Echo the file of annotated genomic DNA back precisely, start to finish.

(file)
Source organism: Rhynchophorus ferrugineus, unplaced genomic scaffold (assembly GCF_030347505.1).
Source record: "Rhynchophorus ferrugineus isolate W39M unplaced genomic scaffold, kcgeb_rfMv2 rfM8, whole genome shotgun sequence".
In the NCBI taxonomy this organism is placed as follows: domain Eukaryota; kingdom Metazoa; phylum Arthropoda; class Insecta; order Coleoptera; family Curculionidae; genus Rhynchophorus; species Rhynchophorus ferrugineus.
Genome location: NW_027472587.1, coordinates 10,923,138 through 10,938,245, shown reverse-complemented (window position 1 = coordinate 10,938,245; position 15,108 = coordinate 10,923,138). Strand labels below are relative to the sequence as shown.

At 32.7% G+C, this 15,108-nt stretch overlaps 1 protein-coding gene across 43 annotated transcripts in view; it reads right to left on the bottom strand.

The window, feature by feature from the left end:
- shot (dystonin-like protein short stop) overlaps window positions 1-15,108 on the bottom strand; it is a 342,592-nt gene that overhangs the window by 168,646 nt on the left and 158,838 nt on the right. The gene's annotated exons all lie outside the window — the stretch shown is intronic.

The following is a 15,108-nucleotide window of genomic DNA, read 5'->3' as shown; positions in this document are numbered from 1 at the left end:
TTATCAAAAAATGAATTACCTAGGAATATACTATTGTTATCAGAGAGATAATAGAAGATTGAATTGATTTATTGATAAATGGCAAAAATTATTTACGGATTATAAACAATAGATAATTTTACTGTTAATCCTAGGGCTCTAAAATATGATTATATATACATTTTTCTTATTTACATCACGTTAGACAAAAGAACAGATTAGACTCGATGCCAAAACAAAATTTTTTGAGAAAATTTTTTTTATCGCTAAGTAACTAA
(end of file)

Source organism: Rhynchophorus ferrugineus, unplaced genomic scaffold (assembly GCF_030347505.1).
Source record: "Rhynchophorus ferrugineus isolate W39M unplaced genomic scaffold, kcgeb_rfMv2 rfM8, whole genome shotgun sequence".
In the NCBI taxonomy this organism is placed as follows: domain Eukaryota; kingdom Metazoa; phylum Arthropoda; class Insecta; order Coleoptera; family Curculionidae; genus Rhynchophorus; species Rhynchophorus ferrugineus.
Genome location: NW_027472587.1, coordinates 10,923,138 through 10,938,245, shown reverse-complemented (window position 1 = coordinate 10,938,245; position 15,108 = coordinate 10,923,138). Strand labels below are relative to the sequence as shown.

At 32.7% G+C, this 15,108-nt stretch overlaps 1 protein-coding gene across 43 annotated transcripts in view; it reads right to left on the bottom strand.

The window, feature by feature from the left end:
- shot (dystonin-like protein short stop) overlaps window positions 1-15,108 on the bottom strand; it is a 342,592-nt gene that overhangs the window by 168,646 nt on the left and 158,838 nt on the right. The gene's annotated exons all lie outside the window — the stretch shown is intronic.

The following is a 15,108-nucleotide window of genomic DNA, read 5'->3' as shown; positions in this document are numbered from 1 at the left end:
TTATCAAAAAATGAATTACCTAGGAATATACTATTGTTATCAGAGAGATAATAGAAGATTGAATTGATTTATTGATAAATGGCAAAAATTATTTACGGATTATAAACAATAGATAATTTTACTGTTAATCCTAGGGCTCTAAAATATGATTATATATACATTTTTCTTATTTACATCACGTTAGACAAAAGAACAGATTAGACTCGATGCCAAAACAAAATTTTTTGAGAAAATTTTTTTTATCGCTAAGTAACTAA